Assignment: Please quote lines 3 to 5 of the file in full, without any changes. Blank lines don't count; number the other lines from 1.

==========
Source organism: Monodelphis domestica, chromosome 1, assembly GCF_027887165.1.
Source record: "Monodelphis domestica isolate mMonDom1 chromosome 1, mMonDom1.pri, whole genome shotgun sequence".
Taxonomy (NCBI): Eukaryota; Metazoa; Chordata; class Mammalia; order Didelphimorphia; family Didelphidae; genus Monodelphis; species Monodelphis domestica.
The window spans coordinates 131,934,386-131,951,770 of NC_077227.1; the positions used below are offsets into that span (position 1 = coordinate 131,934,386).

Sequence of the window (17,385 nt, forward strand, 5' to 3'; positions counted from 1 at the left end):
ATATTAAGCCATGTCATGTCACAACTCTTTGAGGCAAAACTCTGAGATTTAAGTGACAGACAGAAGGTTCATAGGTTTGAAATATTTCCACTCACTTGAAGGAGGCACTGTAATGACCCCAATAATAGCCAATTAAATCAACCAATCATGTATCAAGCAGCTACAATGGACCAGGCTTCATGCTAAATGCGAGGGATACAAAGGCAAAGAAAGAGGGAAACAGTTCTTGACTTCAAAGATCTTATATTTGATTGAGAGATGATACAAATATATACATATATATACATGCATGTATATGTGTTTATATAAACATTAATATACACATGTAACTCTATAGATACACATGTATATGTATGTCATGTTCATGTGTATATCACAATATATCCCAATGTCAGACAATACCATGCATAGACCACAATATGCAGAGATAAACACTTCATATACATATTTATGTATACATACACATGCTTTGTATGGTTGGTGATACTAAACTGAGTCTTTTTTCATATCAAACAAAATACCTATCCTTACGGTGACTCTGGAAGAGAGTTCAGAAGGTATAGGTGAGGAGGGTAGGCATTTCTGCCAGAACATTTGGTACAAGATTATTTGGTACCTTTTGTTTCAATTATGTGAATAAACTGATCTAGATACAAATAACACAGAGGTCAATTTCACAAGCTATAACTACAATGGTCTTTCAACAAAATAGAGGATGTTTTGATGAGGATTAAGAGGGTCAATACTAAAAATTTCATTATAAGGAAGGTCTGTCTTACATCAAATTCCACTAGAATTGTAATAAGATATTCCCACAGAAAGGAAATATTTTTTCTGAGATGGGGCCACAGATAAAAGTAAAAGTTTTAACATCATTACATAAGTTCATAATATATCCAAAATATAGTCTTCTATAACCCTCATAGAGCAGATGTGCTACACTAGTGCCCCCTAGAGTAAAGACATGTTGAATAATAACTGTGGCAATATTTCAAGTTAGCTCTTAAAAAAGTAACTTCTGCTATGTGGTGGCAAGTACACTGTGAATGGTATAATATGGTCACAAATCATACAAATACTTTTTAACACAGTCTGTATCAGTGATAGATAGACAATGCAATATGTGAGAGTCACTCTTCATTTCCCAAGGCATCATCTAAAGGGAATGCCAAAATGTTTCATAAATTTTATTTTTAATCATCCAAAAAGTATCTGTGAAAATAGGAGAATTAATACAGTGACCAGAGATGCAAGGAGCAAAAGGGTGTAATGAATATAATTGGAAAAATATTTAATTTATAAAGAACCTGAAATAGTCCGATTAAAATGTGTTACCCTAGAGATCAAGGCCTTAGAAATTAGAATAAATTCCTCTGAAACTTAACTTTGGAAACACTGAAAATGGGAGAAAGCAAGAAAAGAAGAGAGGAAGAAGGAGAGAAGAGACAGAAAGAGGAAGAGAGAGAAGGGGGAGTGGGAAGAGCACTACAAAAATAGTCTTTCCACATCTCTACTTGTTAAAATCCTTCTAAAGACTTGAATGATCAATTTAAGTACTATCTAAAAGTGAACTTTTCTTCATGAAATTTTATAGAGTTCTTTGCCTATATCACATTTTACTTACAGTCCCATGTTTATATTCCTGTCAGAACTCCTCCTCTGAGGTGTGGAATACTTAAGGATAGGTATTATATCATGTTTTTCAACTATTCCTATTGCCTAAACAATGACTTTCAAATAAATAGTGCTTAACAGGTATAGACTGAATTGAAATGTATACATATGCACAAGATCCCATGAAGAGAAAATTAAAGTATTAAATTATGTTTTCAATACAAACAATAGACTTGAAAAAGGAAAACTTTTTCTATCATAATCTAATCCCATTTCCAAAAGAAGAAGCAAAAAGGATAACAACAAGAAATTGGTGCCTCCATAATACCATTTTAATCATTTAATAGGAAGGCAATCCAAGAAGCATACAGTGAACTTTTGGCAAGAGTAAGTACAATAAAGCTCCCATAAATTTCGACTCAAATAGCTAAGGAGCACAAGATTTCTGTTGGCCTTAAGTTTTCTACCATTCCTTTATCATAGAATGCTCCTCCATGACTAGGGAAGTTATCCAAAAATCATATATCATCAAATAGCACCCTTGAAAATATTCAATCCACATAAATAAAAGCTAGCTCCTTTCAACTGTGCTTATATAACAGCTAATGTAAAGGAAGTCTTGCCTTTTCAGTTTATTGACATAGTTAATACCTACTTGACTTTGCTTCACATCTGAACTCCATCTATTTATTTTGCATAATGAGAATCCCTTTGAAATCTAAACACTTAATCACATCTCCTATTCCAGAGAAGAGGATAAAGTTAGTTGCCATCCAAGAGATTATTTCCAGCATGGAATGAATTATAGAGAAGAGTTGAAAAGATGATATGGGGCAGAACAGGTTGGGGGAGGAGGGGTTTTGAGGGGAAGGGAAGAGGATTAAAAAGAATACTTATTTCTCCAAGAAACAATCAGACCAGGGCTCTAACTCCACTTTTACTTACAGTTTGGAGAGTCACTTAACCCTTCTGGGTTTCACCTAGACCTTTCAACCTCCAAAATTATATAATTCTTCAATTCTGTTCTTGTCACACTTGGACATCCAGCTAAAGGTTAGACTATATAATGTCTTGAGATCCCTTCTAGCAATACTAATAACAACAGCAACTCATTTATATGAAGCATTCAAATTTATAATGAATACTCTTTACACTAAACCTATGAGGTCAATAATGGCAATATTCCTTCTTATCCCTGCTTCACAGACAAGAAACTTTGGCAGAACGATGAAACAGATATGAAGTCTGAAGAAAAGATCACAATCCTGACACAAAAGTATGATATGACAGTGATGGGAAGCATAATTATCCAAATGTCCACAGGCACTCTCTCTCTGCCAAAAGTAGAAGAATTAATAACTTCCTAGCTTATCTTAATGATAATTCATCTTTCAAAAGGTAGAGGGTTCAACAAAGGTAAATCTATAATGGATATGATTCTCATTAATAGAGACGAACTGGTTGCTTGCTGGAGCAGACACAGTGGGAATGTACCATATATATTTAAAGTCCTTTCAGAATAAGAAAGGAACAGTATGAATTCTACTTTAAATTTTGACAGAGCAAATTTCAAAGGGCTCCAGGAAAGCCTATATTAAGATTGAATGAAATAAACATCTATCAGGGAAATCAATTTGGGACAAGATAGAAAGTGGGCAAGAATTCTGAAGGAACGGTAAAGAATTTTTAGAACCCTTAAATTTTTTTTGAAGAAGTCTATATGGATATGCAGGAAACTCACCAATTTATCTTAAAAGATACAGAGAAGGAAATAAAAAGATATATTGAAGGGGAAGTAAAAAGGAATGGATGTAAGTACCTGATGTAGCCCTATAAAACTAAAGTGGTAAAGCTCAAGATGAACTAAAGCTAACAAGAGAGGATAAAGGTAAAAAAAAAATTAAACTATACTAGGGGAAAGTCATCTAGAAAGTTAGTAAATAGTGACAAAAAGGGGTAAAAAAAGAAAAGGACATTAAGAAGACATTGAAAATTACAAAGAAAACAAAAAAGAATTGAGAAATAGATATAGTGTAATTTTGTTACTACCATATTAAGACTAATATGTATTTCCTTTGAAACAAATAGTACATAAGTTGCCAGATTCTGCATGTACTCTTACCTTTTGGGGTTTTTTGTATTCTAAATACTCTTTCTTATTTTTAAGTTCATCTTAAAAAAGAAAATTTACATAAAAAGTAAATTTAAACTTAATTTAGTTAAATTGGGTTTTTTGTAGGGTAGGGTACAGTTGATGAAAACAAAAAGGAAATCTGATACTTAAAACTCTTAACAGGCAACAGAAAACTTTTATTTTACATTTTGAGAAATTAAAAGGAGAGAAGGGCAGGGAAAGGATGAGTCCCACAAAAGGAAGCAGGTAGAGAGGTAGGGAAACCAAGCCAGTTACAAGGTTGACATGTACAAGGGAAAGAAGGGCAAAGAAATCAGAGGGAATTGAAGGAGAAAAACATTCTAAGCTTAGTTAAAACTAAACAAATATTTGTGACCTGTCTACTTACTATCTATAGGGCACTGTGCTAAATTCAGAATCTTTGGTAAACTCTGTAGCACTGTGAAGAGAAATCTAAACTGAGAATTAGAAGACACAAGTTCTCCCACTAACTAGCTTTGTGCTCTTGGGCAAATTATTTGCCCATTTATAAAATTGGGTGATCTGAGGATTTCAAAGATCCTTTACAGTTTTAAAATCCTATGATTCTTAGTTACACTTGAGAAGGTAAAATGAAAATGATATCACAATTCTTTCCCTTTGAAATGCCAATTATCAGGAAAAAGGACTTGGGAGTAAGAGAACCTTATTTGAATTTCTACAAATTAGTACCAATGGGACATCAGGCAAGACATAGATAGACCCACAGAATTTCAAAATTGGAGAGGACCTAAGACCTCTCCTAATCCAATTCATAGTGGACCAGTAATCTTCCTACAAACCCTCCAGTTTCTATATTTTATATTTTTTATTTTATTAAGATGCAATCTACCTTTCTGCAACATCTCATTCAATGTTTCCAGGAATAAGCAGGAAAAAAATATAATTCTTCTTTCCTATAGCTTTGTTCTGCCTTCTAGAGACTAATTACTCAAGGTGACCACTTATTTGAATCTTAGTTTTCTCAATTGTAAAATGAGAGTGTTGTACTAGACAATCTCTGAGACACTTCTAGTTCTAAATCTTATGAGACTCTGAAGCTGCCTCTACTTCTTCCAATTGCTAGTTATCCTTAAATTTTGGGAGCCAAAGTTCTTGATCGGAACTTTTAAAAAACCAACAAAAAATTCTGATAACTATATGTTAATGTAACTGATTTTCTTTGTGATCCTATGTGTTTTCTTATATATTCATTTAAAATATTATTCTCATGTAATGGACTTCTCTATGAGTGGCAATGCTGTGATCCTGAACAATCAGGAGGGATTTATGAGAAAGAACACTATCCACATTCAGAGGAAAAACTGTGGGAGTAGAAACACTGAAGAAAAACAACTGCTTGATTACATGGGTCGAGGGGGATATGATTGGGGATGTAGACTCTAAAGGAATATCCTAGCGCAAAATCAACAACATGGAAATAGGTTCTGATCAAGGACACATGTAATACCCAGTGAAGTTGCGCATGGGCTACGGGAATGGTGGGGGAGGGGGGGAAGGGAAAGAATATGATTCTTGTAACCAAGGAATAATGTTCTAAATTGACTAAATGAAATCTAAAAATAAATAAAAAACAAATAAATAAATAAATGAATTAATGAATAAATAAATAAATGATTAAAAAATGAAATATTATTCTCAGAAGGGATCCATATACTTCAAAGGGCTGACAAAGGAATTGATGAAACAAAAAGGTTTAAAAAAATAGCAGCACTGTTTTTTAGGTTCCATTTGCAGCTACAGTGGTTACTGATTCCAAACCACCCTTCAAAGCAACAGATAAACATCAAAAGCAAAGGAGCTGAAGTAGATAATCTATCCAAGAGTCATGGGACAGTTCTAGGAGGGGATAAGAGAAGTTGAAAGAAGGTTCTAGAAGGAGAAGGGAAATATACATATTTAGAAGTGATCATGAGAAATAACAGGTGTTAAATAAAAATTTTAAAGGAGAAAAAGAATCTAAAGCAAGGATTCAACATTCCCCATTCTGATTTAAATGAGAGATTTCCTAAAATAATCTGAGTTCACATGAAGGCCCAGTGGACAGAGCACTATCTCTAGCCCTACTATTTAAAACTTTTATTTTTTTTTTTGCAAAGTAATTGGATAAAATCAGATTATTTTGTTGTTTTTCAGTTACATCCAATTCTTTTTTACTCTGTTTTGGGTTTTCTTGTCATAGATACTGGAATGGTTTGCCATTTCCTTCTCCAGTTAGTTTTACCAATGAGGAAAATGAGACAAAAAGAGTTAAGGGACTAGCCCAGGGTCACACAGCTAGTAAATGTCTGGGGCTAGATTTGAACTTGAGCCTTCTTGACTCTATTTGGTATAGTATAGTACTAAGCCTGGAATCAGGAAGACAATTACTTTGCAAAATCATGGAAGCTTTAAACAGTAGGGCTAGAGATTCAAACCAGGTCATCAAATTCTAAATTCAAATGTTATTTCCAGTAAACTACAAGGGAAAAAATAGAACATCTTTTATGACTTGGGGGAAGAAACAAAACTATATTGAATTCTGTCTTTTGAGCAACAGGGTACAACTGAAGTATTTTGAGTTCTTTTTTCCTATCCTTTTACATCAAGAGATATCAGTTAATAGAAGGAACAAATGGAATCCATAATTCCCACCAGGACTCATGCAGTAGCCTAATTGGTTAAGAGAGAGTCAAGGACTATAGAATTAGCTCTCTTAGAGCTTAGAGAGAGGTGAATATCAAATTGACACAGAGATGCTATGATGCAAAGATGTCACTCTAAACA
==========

Taxonomy (NCBI): Eukaryota; Metazoa; Chordata; class Mammalia; order Didelphimorphia; family Didelphidae; genus Monodelphis; species Monodelphis domestica.
The window spans coordinates 131,934,386-131,951,770 of NC_077227.1; the positions used below are offsets into that span (position 1 = coordinate 131,934,386).

Sequence of the window (17,385 nt, forward strand, 5' to 3'; positions counted from 1 at the left end):